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Ahead of the Curve Auto Supplier Blog

January 31, 2017

Preparing for Increased Warranty and Recall Risks in 2017

I had the opportunity to present in the Warner Norcross panel for OESA’s West Michigan Regional Supplier’s meeting in December. We spoke about how best to manage supply chain risk in light of certain industry trends heading into 2017. In our discussion, we addressed the increased frequency of many OEMs pursuing cost recovery actions against the supplier base for their elevated recall and warranty costs in 2016 as well as the OEMs increased reliance on suppliers for technological innovation and design. With tech collaboration only expected to increase, suppliers are expected to take on greater warranty exposure – and face more cost recovery actions – in 2017.

With these trends in mind, here are three key takeaways for suppliers to keep in mind heading into 2017:
  1. Put proper protections in place for your intellectual property. This includes applying for the appropriate patents and requiring the customer to sign your non-disclosure agreement before any proprietary rights are shared. It can also come in the form of having to negotiate an agreement separate from your primary supply contract to preserve such rights and to limit your customer’s license to use your technology. And, if collaborating on particular technology, a thorough joint development agreement is critical to protect any rights you expect to leave that collaboration with.

    Technology rights are not only valuable company assets, but, they often give you – as the supplier owning those rights – the leverage necessary to secure favorable supply terms. That may include terms placing caps on or carving out exclusions for your potential warranty, recall, or indemnity liability. In some instances, when your protected technology is strongly desired by the upstream buyer(s), you may have the leverage to negotiate terms more favorable to you – be it more limited warranty and remedy requirements or more favorable commercial terms. 
  2. Look at more than just the warranty, limitations of liability and indemnity terms when evaluating and trying to limit your warranty exposure under any supply agreement. An often overlooked term is the offset provision.  An upstream supplier’s right to offset – or debit against what that supplier owes you – is a very strong mechanism to recover warranty costs. Buyers often abuse any perceived offset rights to force liability down the supply chain even when it is unclear whether a cost recovery is appropriate or not. Placing clear limits on your buyer’s offset rights can be a very effective means of limiting your warranty or recall exposure.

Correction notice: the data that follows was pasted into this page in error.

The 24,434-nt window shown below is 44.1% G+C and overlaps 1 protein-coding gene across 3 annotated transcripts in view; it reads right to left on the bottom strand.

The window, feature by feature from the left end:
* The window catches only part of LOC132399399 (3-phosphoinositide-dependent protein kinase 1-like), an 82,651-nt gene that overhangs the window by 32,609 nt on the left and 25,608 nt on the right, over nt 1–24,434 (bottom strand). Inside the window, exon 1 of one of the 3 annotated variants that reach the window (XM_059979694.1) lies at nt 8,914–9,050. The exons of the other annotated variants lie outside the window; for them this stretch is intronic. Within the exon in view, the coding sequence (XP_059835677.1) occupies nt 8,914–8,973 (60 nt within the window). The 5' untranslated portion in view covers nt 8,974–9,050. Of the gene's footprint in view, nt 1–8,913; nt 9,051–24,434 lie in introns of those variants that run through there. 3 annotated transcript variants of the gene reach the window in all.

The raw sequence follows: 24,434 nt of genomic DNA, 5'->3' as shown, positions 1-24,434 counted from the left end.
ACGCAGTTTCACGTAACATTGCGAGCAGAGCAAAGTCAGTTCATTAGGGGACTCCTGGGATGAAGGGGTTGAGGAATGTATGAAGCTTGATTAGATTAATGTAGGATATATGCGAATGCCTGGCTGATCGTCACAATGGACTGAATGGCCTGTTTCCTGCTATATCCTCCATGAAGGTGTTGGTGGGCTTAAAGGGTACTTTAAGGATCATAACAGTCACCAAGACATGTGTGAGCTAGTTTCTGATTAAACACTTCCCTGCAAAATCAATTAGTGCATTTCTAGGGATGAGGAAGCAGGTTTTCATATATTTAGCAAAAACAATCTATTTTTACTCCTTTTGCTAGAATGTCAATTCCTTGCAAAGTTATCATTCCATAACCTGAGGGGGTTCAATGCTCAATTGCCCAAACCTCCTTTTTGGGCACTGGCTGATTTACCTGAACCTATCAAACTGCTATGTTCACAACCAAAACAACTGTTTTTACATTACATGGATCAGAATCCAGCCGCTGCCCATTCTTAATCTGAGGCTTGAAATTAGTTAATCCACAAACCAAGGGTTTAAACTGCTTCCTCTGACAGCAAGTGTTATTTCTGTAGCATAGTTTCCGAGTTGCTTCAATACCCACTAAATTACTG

Setting the appropriate price term can also be important. In addition to accounting for other factors outside of your control (currency exchange rates, raw material price fluctuations, lower than expected volumes), you should set your price to account for potential warranty claim costs. Procurement, finance, engineering and legal must work together to accurately evaluate your exposure and to determine how such costs can be included in a competitive product price. Your engineers are best suited to evaluate the scope of any risks. Finance and procurement, in turn, will be in the best position to determine warranty costs and competitive pricing. And, legal can negotiate a supply agreement consistent with the other departments expected scope of potential warranty liability. That includes not only clearly identifying who has design responsibility for the product being supplied, but also incorporates any expected limitations or exclusions to any warranty offering.
  3. Create a written plan addressing your course of action in the event of a warranty spike or product recall. Such plans will help you to identify and mobilize your team for the best response if such an event occurs. Typically, the team will be responsible for, among other things:
    • Maintaining up-to-date emergency contacts at suppliers and customers; 
    • Proactively monitoring and, if necessary, investigating field complaints; 
    • Establishing a single point of contact for all warranty-related communications, including any inquiries from media or government agencies; 
    • Making sure key warranty and safety related records are immediately ready; and
    • Periodically simulating a warranty event requiring product removal.  
Such preparations can be critical to providing a timely response to any field complaints and to complying with NHTSA’s unforgiving reporting deadlines for any safety related issues.  

I hope you keep these three takeaways in mind as you plan and prepare for 2017. I also encourage you to attend OESA’s February 2, 2017, meeting where Warner Norcross will continue its discussions with OESA members on the expected trends that auto suppliers should be prepared for in 2017. For more details and to register, click here. Hope to see you there. 
 

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